Ancient Monuments

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Heavy Anti-aircraft gunsite 380m east of South Lane Farm

A Scheduled Monument in Bold, St. Helens

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Latitude: 53.3873 / 53°23'14"N

Longitude: -2.691 / 2°41'27"W

OS Eastings: 354141.52042

OS Northings: 388052.544566

OS Grid: SJ541880

Mapcode National: GBR 9YN8.6G

Mapcode Global: WH87K.M4S1

Entry Name: Heavy Anti-aircraft gunsite 380m east of South Lane Farm

Scheduled Date: 24 August 2000

Source: Historic England

Source ID: 1019531

English Heritage Legacy ID: 33855

County: St. Helens

Civil Parish: Bold

Traditional County: Lancashire

Lieutenancy Area (Ceremonial County): Merseyside

Church of England Parish: Farnworth St Luke

Church of England Diocese: Liverpool


The monument includes the standing, earthwork and buried remains of the
majority of a World War II Heavy Anti-aircraft (HAA) gunsite known as Station
H17 and Barrows Green gunsite in military records. The site includes the
functional core of the gunsite with a command post, radar platform, four
gun emplacements, a generator building and ancillary buildings situated 380m
east of South Lane Farm. A fifth gun emplacement and ancillary buildings
have been removed in recent years in preparation for the construction of a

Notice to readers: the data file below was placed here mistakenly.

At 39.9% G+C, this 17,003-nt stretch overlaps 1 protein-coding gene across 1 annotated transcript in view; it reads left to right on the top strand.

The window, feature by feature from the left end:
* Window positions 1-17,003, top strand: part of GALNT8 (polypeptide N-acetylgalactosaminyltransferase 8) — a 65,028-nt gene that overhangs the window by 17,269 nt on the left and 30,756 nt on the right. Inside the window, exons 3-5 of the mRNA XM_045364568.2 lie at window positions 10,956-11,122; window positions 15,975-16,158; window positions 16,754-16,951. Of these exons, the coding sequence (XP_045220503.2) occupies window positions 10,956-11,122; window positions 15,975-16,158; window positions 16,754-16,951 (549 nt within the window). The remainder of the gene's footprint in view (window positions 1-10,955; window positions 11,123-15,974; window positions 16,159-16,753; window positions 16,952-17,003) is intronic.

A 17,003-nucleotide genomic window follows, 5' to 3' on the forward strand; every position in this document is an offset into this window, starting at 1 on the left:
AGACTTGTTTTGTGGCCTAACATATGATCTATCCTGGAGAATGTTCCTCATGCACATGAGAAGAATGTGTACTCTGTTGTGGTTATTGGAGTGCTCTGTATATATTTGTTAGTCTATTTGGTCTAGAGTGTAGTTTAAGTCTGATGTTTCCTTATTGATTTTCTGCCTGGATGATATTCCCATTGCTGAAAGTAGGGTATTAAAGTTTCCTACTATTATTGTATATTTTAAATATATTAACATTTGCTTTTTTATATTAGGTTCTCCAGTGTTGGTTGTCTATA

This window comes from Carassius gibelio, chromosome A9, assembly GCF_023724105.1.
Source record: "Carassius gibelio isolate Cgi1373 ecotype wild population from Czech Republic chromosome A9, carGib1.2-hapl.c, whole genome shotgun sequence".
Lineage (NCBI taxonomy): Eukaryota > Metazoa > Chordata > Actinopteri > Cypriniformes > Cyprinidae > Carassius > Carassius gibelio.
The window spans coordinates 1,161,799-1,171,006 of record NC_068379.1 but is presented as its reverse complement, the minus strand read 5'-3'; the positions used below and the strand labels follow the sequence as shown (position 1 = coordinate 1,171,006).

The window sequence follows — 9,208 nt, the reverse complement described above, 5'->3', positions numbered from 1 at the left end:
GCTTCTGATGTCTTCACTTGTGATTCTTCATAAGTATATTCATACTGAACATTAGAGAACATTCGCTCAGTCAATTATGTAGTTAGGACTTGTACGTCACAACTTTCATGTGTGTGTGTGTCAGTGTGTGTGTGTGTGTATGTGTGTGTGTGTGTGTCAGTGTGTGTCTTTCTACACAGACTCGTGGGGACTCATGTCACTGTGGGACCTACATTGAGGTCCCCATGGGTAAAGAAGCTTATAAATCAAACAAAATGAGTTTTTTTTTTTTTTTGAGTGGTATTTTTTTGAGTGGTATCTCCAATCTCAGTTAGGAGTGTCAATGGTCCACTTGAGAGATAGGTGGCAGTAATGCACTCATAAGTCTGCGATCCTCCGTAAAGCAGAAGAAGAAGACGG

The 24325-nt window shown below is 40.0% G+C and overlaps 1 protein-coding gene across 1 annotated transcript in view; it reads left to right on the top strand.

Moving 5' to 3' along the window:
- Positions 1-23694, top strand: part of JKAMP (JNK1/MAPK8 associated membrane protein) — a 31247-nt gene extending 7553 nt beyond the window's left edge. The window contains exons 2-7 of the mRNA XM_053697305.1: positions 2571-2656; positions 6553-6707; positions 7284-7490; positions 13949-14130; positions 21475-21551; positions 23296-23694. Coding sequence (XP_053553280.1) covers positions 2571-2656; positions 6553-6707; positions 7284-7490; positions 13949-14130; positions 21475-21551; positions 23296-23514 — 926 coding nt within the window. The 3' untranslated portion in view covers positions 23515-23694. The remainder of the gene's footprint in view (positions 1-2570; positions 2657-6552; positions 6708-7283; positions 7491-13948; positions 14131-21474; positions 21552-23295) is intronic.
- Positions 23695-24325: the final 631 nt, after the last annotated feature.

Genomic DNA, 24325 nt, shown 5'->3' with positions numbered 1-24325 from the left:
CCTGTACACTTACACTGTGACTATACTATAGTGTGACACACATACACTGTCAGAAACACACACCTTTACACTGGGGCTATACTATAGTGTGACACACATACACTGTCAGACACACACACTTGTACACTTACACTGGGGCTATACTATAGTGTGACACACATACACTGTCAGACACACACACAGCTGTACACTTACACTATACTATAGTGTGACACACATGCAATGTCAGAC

second agricultural building on the southern half of the original site. The
site was commissioned by February 1940 and manned by units of the Royal
Artillery. In June 1942 it was equipped with two 3.7 inch guns together with
GL Mk II radar. This site was not selected as one of the 192 HAA gunsites
which were retained after the war as part of the Nucleus Force and which
formed part of the defences of the country during the Cold War.
The gun emplacements were constructed out of concrete to a fairly standard
pattern, and with the exception of interior fixtures and fittings are
substantially complete. They form an arc facing north east around the central
radar and command buildings. Each emplacement is octagonal in shape, open to
the sky, with two opposed entrances fitted with steel blast doors of which
only hinge brackets survive. The central pit in each case measures 7.5m across
with a concrete floor and central ring of steel bolts for mounting the gun. On
each of the six concrete walls internally there is a roofed chamber for
storing ammunition and holes are visible in the side walls to take wooden
racking to support the shells. Outside each gunpit there is a concrete shelter
attached to opposite walls of the octagon which served as a store and
waterproof recess for the gun crew when on standby.
The central command buildings, which remain roofed and substantially intact,
are partly underground and partly open to the sky. At the eastern end of this